Over New Years, my intentional friend likes us to sit in a big group and practice “Rose, Thorn and Rosebud.” We say the best thing that happened to us this past year, and the worst, and the thing that we’re looking forward to in the coming year. My rose took so much time that it’s been nearly absent from the blog, but it’s an easy pick: the completion of the Hampton Town Clock Tower. (This is me talking for me, Arron would surely have a harder time choosing. There’s the completion of the first phase of Wood Island, the East Derry undercarriage, Northwood Church and Jennison barn. There’s the installation of the trusses at Troy, and the commencement of undercarriage repairs in Readfield. There’s the long-awaited restoration of the windows in the converted barn that serves as our office, shop and home for Michelle and Arron. Scott Lewis returned to PTF to be our Project Manager, a top contender for blue ribbon). My thorn was losing Joe McAllister to the wilds of Minnesota; I hope his rose was one of projects that he’s since completed out that way.
Hampton Town Clock Tower stands out because it wasn’t the typical repair fare. Instead of repairing a historic building, we re-interpreted one. In 1990, a catastrophic fire destroyed the Odd Fellows Building in Hampton, NH. The only artifact that could be saved was the Hampton Town Clock, and that had been warped by the intense heat. The clock was given to the town by John T. Brown in 1897, with a dial which spelled out “M E M O R I A L G I F T” in place of numerals so that every person who wonders why it’s half past “G” remembers his generosity. Since 2004, a dedicated group of Hamptonians have been working to restore the clock. They wanted the clockworks itself to be on display, in a housing that referenced its original home.
Most people think of a clock as a round face with hands and numbers, but a tower clock is the size of a sideboard, with large bronze gears and a 9′ pendulum that swings below it. The round face is called a dial and might be the least interesting part of the whole contraption. Hampton’s clock is a Howard Round top, which means that the gears sit between two half-round carriages, about 4′ wide, 4′ high, and 2′ deep.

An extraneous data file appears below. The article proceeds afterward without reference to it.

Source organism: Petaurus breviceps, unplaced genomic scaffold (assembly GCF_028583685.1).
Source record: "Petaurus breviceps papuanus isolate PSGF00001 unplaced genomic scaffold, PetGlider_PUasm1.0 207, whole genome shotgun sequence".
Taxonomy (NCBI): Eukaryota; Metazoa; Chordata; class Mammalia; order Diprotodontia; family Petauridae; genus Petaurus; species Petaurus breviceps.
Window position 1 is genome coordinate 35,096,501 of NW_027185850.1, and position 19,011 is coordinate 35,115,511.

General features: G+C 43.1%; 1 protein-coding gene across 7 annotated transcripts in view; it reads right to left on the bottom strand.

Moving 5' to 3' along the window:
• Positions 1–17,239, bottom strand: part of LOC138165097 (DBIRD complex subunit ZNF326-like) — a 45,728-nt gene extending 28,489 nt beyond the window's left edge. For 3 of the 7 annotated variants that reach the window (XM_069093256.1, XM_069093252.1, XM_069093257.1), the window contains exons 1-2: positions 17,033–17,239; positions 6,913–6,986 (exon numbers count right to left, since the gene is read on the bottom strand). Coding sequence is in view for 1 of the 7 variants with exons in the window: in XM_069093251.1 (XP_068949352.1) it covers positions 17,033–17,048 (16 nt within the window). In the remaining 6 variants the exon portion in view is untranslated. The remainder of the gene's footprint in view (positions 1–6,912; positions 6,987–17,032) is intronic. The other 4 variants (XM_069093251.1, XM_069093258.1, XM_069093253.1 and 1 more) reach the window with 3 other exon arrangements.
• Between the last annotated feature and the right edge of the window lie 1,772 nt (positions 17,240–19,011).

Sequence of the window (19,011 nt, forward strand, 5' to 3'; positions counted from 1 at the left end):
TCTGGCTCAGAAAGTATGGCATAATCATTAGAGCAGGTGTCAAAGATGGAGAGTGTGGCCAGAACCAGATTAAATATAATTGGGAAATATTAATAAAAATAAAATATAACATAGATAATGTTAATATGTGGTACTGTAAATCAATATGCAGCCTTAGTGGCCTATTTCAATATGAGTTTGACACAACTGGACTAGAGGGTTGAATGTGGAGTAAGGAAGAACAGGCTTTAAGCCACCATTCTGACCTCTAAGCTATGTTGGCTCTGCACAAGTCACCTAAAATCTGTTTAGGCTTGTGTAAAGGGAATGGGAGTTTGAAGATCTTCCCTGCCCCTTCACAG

The original tower, built in 1895, was too small for the clock, and was raised twelve feet and rebuilt in 1897. The roof was unique, with cross gable pitches topped by a spire reminiscent of a witch’s hat. The roof and dials perched above a belfry with large open arches on each face, and pilasters on each corner. The committee wanted us to build a standalone clock tower that displayed the clockworks at eye level, referenced the original building, and fit into their budget of just under $100,000. We also learned that the clock would work best if the bell was located beneath it, so that the drive train could be relatively straight, and not be diverted around a large bell. This created our biggest design challenge. We wanted to display the clockworks at eye level, but the clock needed to be located above a bell that stands 5′ high in it’s carriage.